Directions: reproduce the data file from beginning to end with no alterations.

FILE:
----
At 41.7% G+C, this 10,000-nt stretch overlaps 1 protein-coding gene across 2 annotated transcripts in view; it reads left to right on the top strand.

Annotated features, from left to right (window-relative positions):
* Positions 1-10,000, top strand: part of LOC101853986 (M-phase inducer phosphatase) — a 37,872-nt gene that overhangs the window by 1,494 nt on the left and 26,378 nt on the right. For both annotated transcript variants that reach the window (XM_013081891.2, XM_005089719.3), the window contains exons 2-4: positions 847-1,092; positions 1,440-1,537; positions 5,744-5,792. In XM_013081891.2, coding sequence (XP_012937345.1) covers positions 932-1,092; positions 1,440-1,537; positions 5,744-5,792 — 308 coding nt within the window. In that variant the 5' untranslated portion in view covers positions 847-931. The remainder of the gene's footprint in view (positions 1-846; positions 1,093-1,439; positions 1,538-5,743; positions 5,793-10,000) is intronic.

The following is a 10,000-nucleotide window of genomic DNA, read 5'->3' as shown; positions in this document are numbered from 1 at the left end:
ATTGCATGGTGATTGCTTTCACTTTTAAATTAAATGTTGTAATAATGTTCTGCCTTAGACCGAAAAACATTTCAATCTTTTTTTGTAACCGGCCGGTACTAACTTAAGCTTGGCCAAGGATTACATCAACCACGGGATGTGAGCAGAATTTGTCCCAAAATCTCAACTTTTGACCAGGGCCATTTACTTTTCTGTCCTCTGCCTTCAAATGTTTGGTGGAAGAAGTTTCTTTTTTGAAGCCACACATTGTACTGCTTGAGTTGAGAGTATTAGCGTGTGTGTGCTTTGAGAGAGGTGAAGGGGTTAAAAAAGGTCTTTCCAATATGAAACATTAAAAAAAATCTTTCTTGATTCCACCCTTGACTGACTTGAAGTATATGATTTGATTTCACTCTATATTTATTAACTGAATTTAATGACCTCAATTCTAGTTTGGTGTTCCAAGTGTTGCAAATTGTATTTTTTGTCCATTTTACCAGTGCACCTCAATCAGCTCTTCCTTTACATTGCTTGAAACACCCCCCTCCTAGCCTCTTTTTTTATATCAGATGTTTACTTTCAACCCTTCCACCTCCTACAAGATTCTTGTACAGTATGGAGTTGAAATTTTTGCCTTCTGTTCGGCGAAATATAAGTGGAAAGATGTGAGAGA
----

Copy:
At 41.7% G+C, this 10,000-nt stretch overlaps 1 protein-coding gene across 2 annotated transcripts in view; it reads left to right on the top strand.

Annotated features, from left to right (window-relative positions):
* Positions 1-10,000, top strand: part of LOC101853986 (M-phase inducer phosphatase) — a 37,872-nt gene that overhangs the window by 1,494 nt on the left and 26,378 nt on the right. For both annotated transcript variants that reach the window (XM_013081891.2, XM_005089719.3), the window contains exons 2-4: positions 847-1,092; positions 1,440-1,537; positions 5,744-5,792. In XM_013081891.2, coding sequence (XP_012937345.1) covers positions 932-1,092; positions 1,440-1,537; positions 5,744-5,792 — 308 coding nt within the window. In that variant the 5' untranslated portion in view covers positions 847-931. The remainder of the gene's footprint in view (positions 1-846; positions 1,093-1,439; positions 1,538-5,743; positions 5,793-10,000) is intronic.

The following is a 10,000-nucleotide window of genomic DNA, read 5'->3' as shown; positions in this document are numbered from 1 at the left end:
ATTGCATGGTGATTGCTTTCACTTTTAAATTAAATGTTGTAATAATGTTCTGCCTTAGACCGAAAAACATTTCAATCTTTTTTTGTAACCGGCCGGTACTAACTTAAGCTTGGCCAAGGATTACATCAACCACGGGATGTGAGCAGAATTTGTCCCAAAATCTCAACTTTTGACCAGGGCCATTTACTTTTCTGTCCTCTGCCTTCAAATGTTTGGTGGAAGAAGTTTCTTTTTTGAAGCCACACATTGTACTGCTTGAGTTGAGAGTATTAGCGTGTGTGTGCTTTGAGAGAGGTGAAGGGGTTAAAAAAGGTCTTTCCAATATGAAACATTAAAAAAAATCTTTCTTGATTCCACCCTTGACTGACTTGAAGTATATGATTTGATTTCACTCTATATTTATTAACTGAATTTAATGACCTCAATTCTAGTTTGGTGTTCCAAGTGTTGCAAATTGTATTTTTTGTCCATTTTACCAGTGCACCTCAATCAGCTCTTCCTTTACATTGCTTGAAACACCCCCCTCCTAGCCTCTTTTTTTATATCAGATGTTTACTTTCAACCCTTCCACCTCCTACAAGATTCTTGTACAGTATGGAGTTGAAATTTTTGCCTTCTGTTCGGCGAAATATAAGTGGAAAGATGTGAGAGA